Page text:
A BRIEF HISTORY OF CRYONICS
French biologist Jean Rostand studies how extremely low temperatures affect the properties of materials and living things – now known as cryogenics.
Inspired by Rostand’s work and science fiction, a physics teacher and war veteran called Robert Ettinger publishes The Prospect
Of Immortality, proposing that humans could be frozen and awoken in the future.
As societies and companies dedicated to life extension start to form across the US, the term ‘cryonics’ is coined for the movement started by Ettinger.
Prof James Bedford is the first person to be frozen. In 1991, when removed from storage to be evaluated, his body is found to be preserved but damaged, with discoloured skin and “frozen blood issuing from his mouth and nose”.
Nine supposedly frozen patients are found decomposing in the ‘Chatsworth crypt’ in Los Angeles. In the 1960s and 1970s, cryonics pioneers struggle to maintain the temperature of their frozen patients. Bedford is the only person frozen in this era who remains frozen today.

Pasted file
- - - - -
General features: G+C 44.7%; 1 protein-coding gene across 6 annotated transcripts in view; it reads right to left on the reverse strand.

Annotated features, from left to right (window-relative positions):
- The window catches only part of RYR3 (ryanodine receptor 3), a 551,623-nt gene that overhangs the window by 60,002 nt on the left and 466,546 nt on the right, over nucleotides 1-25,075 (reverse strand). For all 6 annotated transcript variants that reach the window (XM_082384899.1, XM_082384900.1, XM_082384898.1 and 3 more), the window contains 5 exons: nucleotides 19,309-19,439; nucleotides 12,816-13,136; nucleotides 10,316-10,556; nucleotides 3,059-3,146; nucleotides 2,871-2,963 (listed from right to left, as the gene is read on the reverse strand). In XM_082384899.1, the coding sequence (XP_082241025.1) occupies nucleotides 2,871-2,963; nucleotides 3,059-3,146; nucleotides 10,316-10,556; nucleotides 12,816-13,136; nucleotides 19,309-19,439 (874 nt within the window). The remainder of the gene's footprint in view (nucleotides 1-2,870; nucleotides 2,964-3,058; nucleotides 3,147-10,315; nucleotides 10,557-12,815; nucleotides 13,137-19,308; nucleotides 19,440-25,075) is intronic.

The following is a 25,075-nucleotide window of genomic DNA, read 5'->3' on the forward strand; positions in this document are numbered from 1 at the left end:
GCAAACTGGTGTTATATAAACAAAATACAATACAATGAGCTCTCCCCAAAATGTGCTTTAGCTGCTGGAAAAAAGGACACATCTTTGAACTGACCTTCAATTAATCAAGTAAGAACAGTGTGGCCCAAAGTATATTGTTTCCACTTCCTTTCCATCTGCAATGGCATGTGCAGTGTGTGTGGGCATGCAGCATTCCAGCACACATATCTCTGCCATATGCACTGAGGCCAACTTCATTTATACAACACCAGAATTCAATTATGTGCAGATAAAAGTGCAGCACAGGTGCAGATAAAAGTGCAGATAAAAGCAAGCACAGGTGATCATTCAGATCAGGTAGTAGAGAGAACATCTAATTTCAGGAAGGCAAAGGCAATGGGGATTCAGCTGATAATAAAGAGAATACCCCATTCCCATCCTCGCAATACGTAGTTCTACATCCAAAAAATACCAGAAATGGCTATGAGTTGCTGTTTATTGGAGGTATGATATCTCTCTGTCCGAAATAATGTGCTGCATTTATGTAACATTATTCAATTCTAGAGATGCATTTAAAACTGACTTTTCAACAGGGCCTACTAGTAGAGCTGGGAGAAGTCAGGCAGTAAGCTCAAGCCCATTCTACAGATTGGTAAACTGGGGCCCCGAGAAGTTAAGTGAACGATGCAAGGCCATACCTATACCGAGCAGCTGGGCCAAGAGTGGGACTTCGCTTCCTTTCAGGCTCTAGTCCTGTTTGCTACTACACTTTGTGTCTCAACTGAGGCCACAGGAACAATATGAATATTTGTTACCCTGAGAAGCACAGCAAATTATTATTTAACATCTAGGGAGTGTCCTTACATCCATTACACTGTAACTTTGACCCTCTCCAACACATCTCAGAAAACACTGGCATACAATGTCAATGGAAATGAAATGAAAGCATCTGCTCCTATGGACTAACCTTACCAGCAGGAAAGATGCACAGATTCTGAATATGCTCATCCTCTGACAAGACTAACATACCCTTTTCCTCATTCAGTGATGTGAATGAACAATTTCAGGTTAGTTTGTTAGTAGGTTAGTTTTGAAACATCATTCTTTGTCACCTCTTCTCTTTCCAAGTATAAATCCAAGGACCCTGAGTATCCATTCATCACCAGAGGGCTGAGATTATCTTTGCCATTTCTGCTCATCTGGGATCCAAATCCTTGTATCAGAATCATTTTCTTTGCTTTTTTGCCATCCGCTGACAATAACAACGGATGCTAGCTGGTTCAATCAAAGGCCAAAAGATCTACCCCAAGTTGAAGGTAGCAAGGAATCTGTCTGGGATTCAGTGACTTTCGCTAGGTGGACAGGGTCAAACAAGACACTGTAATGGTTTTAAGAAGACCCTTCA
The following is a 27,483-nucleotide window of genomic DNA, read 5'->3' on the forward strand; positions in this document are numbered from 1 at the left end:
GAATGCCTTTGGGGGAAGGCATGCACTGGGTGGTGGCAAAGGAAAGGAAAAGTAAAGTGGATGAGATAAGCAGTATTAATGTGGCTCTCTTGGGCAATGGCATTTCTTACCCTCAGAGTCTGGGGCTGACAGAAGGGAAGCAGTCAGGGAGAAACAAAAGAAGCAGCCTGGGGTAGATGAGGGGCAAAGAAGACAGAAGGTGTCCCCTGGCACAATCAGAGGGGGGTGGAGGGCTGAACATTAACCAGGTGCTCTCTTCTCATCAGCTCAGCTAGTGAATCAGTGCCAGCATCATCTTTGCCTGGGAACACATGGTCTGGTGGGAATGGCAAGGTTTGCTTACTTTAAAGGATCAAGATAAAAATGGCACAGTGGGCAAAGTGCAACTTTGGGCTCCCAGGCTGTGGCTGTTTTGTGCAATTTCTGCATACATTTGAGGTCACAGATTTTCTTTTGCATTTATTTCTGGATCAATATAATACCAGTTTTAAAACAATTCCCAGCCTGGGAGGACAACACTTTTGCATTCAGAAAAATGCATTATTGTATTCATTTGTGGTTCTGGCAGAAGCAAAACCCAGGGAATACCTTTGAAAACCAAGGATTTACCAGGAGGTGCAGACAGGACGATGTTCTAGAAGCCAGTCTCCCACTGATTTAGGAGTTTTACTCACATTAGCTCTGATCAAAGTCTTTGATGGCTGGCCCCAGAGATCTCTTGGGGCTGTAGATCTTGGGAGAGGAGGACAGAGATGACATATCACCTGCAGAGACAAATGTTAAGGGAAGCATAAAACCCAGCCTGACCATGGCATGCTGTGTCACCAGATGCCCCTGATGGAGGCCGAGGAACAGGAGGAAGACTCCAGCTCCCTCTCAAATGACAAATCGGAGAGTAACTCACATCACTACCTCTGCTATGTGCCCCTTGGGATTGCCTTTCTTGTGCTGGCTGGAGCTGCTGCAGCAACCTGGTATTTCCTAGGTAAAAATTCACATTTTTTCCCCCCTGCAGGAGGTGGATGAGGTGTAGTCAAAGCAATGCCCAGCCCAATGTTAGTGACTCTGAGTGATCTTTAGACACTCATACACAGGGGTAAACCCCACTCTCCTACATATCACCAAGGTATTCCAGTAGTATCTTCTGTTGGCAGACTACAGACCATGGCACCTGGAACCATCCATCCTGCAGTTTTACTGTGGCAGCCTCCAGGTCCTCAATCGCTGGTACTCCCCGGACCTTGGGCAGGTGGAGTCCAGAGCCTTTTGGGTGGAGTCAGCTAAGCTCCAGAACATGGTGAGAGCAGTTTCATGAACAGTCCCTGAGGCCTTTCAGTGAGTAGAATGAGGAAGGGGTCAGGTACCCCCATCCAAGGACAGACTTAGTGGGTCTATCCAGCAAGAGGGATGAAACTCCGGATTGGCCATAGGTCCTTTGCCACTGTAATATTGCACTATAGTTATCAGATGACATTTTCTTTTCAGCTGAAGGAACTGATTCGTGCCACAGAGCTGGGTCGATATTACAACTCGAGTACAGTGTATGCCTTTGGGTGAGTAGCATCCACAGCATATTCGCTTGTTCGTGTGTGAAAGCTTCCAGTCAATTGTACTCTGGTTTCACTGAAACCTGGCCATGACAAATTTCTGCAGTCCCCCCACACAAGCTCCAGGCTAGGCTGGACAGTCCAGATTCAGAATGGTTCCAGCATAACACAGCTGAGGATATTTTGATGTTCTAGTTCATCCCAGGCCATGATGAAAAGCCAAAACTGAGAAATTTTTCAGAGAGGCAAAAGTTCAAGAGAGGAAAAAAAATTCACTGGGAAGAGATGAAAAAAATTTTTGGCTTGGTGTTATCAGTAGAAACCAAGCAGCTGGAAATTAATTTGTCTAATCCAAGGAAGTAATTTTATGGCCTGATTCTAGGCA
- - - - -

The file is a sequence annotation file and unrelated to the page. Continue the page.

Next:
Cryonics companies start freezing people’s heads but not their bodies (known as ‘neuros’), based on the idea that our brains could be transplanted, supported by machines or uploaded to computers in the future.
The first baby is born from eggs that have been frozen. Freezing embryos, sperm and other bodily tissue soon becomes a routine part of medicine.
The first whole organ, a kidney, is successfully vitrified (turned into a glasslike state), thawed, and re-transplanted back into a rabbit, where it appears to function normally.
Experiments appear to show that microscopic worms can survive cryogenic freezing and retain memories from events that took place before they were frozen.
The Timeship project, headed up by Stephen Valentine (pictured), announces plans to store thousands of patients at a purpose-built facility in Texas. There are thought to be around 250 people currently cryogenically frozen in the world.